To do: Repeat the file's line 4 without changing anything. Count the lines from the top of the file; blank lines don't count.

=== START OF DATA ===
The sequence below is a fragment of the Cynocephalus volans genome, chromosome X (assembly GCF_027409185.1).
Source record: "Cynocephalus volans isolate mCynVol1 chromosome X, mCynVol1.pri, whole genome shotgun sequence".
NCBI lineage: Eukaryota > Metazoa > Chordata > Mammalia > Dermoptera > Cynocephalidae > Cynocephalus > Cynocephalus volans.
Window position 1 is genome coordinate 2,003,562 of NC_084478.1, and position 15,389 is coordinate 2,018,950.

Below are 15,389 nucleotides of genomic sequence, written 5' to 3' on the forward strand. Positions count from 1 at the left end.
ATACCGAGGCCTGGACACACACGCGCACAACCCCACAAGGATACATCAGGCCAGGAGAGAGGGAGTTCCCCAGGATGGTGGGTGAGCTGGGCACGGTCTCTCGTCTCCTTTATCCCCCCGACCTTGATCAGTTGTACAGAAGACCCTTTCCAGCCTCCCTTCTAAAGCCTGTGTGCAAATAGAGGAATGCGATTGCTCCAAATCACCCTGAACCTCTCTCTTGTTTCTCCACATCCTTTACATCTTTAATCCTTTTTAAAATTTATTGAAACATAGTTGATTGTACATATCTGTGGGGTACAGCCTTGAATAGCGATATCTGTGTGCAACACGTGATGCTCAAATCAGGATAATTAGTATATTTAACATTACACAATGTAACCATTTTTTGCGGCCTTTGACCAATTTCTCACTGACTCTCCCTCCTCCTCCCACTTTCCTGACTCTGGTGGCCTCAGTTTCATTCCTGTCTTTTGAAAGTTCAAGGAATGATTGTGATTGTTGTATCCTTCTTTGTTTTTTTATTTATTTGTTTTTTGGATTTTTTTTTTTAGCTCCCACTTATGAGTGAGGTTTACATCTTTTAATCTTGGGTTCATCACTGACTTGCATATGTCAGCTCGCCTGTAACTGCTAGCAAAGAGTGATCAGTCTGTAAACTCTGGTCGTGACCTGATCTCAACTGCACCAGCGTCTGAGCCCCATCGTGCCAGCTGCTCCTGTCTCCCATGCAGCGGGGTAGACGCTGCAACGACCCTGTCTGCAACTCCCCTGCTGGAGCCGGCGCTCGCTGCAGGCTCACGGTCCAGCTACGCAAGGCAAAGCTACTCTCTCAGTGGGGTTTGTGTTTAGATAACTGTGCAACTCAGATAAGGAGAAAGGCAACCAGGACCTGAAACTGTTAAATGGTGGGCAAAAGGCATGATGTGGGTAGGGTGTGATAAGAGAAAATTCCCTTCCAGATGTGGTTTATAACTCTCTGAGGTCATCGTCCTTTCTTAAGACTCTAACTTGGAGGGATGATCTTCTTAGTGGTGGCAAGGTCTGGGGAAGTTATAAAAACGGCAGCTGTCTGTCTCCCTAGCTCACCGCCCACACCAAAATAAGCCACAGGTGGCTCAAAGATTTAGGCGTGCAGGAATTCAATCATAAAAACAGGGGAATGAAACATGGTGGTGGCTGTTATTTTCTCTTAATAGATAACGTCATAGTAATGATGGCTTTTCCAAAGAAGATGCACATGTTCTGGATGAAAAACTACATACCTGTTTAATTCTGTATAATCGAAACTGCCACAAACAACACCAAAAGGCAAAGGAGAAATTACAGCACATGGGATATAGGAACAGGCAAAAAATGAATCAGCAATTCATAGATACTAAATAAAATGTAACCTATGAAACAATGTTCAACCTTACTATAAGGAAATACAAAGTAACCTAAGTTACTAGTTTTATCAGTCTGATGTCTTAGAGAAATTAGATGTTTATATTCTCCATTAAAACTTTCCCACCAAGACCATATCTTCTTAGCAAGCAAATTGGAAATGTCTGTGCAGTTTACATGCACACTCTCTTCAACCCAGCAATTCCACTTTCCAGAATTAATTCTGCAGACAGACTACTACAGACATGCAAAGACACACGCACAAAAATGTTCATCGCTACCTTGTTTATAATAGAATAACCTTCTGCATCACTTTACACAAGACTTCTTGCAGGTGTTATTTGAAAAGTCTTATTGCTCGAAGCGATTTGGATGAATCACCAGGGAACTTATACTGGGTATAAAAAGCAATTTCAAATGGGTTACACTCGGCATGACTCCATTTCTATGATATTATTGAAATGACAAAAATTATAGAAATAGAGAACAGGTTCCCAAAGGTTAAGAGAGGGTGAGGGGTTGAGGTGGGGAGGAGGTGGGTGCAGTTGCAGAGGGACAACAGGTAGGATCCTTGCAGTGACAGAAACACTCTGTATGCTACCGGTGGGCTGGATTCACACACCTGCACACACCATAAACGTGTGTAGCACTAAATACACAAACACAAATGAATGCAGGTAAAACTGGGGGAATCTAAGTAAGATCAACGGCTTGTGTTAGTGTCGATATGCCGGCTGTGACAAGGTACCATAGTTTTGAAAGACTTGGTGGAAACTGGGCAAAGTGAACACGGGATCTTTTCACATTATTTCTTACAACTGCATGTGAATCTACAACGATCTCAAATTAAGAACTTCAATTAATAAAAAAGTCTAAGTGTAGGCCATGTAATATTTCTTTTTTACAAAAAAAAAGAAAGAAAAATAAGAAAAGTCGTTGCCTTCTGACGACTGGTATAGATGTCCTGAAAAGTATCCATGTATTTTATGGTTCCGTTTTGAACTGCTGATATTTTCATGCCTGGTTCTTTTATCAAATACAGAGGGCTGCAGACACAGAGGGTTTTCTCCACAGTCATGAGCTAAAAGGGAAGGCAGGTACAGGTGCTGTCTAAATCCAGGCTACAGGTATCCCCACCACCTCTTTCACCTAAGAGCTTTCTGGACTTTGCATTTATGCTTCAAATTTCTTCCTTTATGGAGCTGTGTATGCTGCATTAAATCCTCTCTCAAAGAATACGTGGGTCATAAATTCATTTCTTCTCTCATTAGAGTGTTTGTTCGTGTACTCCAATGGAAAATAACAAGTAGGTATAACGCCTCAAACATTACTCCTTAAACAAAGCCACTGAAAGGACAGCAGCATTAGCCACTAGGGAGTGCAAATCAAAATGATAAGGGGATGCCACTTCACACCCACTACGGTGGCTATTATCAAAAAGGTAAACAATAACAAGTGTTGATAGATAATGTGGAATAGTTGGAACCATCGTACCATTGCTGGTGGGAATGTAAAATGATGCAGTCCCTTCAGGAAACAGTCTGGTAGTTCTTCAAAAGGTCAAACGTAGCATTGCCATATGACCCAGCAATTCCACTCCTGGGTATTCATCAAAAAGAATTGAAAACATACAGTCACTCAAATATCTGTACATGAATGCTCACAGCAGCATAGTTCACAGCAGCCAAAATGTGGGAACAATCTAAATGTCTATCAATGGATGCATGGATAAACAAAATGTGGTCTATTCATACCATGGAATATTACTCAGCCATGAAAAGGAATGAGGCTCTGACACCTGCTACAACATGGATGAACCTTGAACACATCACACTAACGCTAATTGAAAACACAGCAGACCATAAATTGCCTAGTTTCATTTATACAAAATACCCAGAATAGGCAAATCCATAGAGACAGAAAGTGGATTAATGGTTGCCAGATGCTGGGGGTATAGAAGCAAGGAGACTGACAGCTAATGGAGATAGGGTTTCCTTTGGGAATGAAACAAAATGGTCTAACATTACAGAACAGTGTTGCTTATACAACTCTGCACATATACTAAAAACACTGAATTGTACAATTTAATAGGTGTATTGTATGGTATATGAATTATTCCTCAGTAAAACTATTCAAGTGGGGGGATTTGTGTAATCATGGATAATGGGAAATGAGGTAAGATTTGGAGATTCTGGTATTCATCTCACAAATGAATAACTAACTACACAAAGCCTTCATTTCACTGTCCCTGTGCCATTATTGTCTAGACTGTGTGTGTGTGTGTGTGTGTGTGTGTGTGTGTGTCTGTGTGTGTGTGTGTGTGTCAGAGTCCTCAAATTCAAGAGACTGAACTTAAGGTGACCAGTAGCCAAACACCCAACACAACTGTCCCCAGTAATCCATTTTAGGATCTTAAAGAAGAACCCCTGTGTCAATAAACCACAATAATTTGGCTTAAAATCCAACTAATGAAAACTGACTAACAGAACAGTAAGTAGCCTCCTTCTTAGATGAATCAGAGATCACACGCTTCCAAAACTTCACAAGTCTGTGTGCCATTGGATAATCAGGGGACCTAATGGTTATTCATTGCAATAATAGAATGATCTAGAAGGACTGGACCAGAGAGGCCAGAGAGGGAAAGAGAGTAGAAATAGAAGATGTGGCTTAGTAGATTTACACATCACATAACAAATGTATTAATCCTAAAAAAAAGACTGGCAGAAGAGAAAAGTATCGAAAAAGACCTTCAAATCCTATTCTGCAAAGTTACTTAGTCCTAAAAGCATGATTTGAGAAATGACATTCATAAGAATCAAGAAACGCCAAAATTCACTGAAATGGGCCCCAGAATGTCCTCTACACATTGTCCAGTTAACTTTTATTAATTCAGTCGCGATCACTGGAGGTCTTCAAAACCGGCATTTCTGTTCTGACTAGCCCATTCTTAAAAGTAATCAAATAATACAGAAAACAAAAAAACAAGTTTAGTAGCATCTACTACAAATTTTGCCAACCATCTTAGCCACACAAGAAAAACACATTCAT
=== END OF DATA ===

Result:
Window position 1 is genome coordinate 2,003,562 of NC_084478.1, and position 15,389 is coordinate 2,018,950.